- Single variety: These are made from one variety of olives that may come from a single estate or growing area of a particular country or region rather than a more common commercial blend of olives.
- Pure: These oils are the most inexpensive, made out of a combination of refined virgin and extra-virgin olive oils. Many people use this type of oil for frying.
- Light: This refers to a lighter-colored olive oil that has been filtered to remove the olive sediment and may have a less “olive-y” flavor. It does not refer to the fat or calories of the oil.
- Virgin: Virgin olive oil comes from the mechanical expeller of olives, contains 1-2 percent acid, and has not been refined or treated with heat. Along with extra-virgin, it has the largest amount of antioxidants.
- Extra-virgin: Extra-virgin olive oil has the lowest amount of acidity (less than .8 percent). It has the freshest, most fruity flavor, and is considered to be the highest quality.
- First cold pressed: Nowadays, olives are usually put through a centrifuge for extraction—so the “first cold pressed” label isn’t as relevant as it was in the olden days when there were several pressings.
- Unfiltered: Unfiltered olive oil contains small particles of olive flesh, which reduces the shelf life of the oil. Many people feel that unfiltered olive oil has greater taste because the olive particles continue to flavor it.
Choose “cold pressed” extra-virgin olive oil for the best nutrition and flavor.
Extra-virgin olive oil should be made using a process called “cold pressed,” says Riolo. “Cold” means that the olives are kept at no higher than 81.9° F. “Pressed” refers to the method of extraction. This method indicates that no heat or chemical additives were used to extract the oil from the olives, which can alter and destroy the flavors and aromas of the olive oil.
This way, the olive oil also retains its full nutritional value. “First cold pressed” means that the olive juice was obtained from literally the first pressing of the olives. They offer the most nutritional value.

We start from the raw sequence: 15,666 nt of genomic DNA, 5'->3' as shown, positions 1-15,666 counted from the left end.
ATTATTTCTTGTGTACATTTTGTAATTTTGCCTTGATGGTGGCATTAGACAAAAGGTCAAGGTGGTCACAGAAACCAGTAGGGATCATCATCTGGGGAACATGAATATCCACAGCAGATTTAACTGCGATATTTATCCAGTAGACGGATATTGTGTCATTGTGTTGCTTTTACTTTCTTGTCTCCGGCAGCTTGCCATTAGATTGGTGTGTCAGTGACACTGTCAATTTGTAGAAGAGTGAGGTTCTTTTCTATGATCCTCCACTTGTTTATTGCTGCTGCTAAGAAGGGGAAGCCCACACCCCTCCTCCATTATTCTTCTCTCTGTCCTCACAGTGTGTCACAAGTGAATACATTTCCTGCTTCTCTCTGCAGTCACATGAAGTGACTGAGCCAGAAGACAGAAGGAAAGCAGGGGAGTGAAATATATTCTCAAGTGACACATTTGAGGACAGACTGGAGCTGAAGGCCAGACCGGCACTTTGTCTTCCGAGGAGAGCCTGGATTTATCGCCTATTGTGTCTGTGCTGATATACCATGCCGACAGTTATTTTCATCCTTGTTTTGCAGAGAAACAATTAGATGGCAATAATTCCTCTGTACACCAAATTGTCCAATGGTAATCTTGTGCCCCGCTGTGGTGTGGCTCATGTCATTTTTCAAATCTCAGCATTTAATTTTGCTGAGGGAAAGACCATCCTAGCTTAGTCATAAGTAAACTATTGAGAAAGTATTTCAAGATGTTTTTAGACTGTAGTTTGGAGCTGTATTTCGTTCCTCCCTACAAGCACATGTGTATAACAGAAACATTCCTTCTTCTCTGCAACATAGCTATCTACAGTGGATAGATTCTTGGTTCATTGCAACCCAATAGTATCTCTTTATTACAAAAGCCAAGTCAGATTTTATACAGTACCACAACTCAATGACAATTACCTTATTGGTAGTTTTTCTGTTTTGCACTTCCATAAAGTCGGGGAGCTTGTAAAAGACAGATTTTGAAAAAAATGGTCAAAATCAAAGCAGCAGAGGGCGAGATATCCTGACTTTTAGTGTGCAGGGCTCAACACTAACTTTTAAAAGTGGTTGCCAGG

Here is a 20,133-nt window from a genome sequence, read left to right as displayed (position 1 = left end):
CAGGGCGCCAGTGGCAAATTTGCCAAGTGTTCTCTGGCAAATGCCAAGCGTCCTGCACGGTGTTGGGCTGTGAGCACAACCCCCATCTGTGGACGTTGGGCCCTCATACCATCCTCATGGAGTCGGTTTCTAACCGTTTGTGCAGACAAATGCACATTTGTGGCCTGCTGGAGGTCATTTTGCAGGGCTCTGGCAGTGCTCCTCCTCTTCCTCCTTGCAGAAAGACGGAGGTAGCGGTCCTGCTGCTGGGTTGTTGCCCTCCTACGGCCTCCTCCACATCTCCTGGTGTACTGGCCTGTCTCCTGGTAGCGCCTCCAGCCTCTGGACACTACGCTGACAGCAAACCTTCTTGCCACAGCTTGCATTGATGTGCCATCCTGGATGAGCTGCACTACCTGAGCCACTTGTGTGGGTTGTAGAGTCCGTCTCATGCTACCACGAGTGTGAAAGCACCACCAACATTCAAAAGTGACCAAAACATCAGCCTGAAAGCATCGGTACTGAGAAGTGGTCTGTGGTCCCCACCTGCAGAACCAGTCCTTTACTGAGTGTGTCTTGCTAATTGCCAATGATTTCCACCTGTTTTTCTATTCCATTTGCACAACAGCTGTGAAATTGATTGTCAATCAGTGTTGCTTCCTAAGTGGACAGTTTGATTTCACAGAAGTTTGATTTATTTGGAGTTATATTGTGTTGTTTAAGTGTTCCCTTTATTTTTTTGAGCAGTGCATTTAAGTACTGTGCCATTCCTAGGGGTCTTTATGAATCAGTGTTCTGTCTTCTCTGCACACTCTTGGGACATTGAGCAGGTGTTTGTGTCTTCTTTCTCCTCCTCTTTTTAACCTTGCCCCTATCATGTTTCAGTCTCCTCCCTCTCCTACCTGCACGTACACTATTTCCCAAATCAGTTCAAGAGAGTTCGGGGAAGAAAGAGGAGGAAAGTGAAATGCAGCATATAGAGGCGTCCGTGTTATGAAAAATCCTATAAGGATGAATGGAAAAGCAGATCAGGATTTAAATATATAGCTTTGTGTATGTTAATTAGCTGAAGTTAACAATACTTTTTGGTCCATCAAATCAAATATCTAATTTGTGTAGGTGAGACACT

“Olive oil can be a healthy and delicious addition to anyone’s diet,” says Riolo. “Once you know how to find the highest quality olive oil, you can start discovering tasty and creative ways to incorporate it into your meals. And best of all, you can rest assured knowing that this healthy ingredient will help to provide you with lasting health.”
Chile-Infused Extra-Virgin Olive Oil Drizzling Sauce
Excerpted from The Mediterranean Diabetes Cookbook, 2nd Edition: A Flavorful, Heart-Healthy Approach to Cooking
(American Diabetes Association, May 2019, ISBN: 978-1-580-40702-1, $22.95)
Gluten-Free | Vegan
Serves: 8 | Serving Size: 1 Tbsp | Prep Time: 5 minutes | Cook Time: 2 minutes
This fiery liquid is called “olio santo” or “holy oil” because of the additional “blessing” of flavor that the chile peppers add. In addition to their taste, the oil, garlic, and chiles are all anti-inflammatory ingredients that can contribute to a reduction in pain and swelling.
1/2 cup extra-virgin olive oil
12 cloves garlic, minced
1/4 tsp crushed red pepper
Heat oil over high heat in a very large skillet until very hot. Add the garlic and crushed red pepper and continue to cook, stirring constantly, until the garlic begins to release its aroma, approximately 30 seconds.
Remove from heat and drizzle over fresh vegetables, seafood, poultry, or meat.
Calories from fat 130
Total fat 14.0 g
Saturated fat 1.9 g
Trans fat 0.0 g
Cholesterol 0 mg
Sodium 0 mg
Potassium 20 mg
Total carbohydrate 2 g
Dietary fiber 0 g
Sugars 0 g
Protein 0 g
Phosphorus 5 mg